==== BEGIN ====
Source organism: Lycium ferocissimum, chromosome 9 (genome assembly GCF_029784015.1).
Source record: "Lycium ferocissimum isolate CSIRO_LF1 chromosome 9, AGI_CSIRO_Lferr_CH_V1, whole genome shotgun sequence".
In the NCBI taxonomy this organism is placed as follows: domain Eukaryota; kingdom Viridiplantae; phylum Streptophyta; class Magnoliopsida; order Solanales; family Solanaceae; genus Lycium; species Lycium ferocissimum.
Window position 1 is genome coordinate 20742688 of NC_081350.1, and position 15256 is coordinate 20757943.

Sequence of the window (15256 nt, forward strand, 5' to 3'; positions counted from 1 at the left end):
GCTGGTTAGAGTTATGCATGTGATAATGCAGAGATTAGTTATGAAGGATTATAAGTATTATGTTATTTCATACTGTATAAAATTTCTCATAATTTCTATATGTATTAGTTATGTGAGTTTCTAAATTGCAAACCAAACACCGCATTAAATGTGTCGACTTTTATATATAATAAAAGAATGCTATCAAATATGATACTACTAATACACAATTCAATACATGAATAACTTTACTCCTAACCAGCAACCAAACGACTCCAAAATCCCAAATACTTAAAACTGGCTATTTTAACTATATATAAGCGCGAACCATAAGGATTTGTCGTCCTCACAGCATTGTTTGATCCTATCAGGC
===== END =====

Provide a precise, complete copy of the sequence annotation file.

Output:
Source organism: Lycium ferocissimum, chromosome 9 (genome assembly GCF_029784015.1).
Source record: "Lycium ferocissimum isolate CSIRO_LF1 chromosome 9, AGI_CSIRO_Lferr_CH_V1, whole genome shotgun sequence".
In the NCBI taxonomy this organism is placed as follows: domain Eukaryota; kingdom Viridiplantae; phylum Streptophyta; class Magnoliopsida; order Solanales; family Solanaceae; genus Lycium; species Lycium ferocissimum.
Window position 1 is genome coordinate 20742688 of NC_081350.1, and position 15256 is coordinate 20757943.

Sequence of the window (15256 nt, forward strand, 5' to 3'; positions counted from 1 at the left end):
GCTGGTTAGAGTTATGCATGTGATAATGCAGAGATTAGTTATGAAGGATTATAAGTATTATGTTATTTCATACTGTATAAAATTTCTCATAATTTCTATATGTATTAGTTATGTGAGTTTCTAAATTGCAAACCAAACACCGCATTAAATGTGTCGACTTTTATATATAATAAAAGAATGCTATCAAATATGATACTACTAATACACAATTCAATACATGAATAACTTTACTCCTAACCAGCAACCAAACGACTCCAAAATCCCAAATACTTAAAACTGGCTATTTTAACTATATATAAGCGCGAACCATAAGGATTTGTCGTCCTCACAGCATTGTTTGATCCTATCAGGC